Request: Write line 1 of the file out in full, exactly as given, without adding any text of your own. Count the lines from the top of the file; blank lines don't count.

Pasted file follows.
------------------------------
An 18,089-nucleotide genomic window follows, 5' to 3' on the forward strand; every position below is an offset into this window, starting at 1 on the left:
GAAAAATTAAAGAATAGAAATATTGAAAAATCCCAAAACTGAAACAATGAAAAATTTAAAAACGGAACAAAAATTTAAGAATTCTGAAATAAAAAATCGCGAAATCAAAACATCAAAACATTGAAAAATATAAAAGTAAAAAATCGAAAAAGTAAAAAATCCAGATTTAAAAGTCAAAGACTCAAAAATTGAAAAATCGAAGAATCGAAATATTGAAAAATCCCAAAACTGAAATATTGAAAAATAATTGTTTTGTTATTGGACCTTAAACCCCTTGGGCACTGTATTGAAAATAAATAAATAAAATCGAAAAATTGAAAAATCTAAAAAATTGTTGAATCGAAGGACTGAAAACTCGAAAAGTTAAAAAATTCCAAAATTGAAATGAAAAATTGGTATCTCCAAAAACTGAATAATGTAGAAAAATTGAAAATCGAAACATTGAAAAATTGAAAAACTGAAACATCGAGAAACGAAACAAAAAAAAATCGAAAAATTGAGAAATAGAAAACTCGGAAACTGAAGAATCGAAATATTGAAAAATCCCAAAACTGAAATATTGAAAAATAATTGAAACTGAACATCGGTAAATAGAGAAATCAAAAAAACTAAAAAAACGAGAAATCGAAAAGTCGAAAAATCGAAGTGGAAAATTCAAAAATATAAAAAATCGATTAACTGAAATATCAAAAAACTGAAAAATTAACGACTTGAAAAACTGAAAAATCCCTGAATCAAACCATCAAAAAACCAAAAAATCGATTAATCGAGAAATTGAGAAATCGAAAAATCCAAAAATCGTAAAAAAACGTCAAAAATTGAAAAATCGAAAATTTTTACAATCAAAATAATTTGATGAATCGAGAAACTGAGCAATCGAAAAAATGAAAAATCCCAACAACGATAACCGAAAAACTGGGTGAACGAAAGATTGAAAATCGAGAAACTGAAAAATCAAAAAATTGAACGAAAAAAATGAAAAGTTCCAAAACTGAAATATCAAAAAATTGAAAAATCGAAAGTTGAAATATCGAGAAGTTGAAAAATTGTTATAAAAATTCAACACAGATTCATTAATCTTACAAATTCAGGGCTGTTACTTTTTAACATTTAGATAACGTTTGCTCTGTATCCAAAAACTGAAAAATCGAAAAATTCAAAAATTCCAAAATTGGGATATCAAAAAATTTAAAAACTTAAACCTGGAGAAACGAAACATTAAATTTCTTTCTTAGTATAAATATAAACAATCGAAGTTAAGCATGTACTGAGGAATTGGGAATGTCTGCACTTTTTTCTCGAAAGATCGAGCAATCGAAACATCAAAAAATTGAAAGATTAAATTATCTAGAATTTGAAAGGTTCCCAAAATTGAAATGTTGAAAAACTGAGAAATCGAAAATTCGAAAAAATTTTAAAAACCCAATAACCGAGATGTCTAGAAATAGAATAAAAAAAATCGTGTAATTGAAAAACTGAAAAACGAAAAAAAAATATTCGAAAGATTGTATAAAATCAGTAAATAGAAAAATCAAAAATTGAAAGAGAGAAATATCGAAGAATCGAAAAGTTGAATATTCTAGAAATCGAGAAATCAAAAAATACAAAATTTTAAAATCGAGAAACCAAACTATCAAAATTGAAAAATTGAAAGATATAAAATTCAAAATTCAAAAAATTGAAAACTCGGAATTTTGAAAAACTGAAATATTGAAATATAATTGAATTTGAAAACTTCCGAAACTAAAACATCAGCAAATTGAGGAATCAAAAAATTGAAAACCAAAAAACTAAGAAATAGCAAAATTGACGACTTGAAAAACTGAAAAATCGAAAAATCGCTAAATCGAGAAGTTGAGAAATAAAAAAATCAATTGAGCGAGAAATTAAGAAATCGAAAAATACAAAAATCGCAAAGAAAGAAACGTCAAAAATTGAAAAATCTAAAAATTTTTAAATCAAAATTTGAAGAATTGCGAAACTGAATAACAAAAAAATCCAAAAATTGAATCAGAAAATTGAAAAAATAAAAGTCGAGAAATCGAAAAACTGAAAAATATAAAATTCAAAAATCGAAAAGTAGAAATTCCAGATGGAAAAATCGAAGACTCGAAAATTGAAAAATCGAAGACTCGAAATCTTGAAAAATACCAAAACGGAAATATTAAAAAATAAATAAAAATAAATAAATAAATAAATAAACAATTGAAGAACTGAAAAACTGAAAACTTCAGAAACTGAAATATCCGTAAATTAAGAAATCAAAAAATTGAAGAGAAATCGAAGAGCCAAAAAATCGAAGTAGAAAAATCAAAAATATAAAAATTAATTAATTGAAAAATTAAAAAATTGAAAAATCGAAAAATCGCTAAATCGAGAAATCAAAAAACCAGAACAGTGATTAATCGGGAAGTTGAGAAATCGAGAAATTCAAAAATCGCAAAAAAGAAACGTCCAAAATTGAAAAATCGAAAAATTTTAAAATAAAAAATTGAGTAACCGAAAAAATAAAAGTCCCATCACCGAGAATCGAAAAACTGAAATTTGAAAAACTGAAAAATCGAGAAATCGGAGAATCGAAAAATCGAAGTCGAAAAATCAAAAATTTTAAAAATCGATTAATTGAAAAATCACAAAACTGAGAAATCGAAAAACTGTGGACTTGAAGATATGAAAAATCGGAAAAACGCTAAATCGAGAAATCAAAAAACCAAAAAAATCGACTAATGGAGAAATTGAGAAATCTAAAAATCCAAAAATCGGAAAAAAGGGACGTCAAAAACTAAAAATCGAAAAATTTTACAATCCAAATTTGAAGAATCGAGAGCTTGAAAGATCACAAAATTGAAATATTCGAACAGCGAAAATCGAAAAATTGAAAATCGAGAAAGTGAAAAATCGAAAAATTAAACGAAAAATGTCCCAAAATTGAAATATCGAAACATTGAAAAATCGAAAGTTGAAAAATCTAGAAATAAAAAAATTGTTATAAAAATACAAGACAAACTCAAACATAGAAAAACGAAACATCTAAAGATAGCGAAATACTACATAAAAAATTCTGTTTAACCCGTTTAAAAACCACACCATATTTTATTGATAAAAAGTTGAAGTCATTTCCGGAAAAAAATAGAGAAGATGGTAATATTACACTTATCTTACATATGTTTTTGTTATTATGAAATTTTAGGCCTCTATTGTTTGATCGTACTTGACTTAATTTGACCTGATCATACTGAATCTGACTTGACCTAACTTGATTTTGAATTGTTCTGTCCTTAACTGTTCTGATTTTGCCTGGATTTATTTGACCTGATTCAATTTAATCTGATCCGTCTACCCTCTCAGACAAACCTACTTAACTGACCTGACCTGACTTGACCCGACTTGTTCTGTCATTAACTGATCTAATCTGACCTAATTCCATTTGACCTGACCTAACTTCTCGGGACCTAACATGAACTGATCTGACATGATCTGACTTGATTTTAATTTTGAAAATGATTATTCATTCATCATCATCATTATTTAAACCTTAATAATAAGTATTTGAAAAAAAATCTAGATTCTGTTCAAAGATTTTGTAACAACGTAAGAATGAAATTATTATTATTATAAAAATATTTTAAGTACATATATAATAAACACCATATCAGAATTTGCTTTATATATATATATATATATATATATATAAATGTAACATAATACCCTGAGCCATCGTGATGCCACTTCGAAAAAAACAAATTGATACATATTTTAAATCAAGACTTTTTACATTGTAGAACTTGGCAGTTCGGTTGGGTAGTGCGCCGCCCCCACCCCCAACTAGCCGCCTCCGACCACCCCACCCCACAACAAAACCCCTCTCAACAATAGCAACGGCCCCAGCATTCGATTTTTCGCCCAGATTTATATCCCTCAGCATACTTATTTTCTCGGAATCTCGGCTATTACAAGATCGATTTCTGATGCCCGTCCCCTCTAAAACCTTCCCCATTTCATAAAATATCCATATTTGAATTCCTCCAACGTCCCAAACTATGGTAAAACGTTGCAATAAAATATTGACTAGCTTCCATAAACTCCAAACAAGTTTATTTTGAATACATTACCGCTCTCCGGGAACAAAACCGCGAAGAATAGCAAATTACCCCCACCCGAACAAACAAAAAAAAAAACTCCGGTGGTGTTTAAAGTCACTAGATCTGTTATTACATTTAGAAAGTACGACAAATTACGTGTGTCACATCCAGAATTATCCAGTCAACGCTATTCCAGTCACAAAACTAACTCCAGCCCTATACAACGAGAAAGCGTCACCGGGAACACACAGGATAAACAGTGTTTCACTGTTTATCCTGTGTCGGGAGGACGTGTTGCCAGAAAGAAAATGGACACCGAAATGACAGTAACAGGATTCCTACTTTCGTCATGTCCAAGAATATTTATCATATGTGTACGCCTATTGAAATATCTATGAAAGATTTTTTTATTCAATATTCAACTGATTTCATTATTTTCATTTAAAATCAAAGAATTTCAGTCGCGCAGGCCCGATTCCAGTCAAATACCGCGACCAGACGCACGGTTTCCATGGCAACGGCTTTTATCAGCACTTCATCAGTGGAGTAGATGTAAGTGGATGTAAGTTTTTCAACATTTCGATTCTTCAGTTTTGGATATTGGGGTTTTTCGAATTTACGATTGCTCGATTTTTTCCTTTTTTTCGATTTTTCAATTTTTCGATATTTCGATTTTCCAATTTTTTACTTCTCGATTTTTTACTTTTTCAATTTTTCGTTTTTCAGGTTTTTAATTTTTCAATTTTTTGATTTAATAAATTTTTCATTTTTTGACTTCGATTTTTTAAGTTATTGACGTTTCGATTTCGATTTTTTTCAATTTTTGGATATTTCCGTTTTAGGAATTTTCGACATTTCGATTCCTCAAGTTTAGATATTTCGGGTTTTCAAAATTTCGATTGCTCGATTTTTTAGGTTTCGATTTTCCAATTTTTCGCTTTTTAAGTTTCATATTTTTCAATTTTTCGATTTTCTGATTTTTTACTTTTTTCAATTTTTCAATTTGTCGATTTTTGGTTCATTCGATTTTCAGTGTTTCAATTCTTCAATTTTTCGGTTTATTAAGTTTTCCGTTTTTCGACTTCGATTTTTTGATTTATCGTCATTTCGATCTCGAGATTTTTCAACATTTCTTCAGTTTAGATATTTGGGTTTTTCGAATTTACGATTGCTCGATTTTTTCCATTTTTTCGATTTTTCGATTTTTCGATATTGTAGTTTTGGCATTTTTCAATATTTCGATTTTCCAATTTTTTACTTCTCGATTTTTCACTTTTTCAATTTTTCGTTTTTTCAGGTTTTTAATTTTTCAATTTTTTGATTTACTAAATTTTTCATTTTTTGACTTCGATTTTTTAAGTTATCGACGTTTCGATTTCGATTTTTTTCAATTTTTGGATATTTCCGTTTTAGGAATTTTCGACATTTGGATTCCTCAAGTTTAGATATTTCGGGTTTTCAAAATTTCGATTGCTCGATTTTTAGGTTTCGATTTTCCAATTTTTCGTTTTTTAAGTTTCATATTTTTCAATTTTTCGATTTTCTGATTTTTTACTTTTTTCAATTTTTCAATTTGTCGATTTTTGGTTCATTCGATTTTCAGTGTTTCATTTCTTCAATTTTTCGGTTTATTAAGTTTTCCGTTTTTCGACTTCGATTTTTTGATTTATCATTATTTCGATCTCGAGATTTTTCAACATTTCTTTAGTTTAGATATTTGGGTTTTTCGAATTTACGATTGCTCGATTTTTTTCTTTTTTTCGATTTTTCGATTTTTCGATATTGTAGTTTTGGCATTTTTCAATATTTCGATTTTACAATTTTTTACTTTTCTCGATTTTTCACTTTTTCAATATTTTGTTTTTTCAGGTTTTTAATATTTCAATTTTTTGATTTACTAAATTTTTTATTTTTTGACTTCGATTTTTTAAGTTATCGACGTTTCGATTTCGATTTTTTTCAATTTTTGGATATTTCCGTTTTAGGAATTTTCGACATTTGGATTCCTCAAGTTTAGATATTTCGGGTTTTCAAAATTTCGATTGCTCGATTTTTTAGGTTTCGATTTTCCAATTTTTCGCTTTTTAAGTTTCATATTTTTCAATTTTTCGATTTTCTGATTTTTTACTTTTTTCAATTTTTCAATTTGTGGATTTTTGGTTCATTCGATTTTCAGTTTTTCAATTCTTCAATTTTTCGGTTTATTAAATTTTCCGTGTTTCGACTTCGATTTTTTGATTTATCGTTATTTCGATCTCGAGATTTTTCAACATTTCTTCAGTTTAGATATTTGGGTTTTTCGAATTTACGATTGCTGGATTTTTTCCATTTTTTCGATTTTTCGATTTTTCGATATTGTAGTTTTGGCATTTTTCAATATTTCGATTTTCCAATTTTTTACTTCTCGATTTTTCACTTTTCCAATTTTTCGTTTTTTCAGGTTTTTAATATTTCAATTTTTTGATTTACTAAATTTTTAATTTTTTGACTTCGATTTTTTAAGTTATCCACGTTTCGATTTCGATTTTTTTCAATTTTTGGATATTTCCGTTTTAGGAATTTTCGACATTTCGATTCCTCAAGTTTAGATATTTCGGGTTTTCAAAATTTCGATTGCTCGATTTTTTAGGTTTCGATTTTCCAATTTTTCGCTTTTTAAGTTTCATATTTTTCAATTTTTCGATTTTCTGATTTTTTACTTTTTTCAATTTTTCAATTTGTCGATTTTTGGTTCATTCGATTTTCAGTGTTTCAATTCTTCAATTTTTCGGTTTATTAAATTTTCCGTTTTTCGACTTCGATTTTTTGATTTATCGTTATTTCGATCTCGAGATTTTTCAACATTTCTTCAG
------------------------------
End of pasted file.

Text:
An 18,089-nucleotide genomic window follows, 5' to 3' on the forward strand; every position below is an offset into this window, starting at 1 on the left: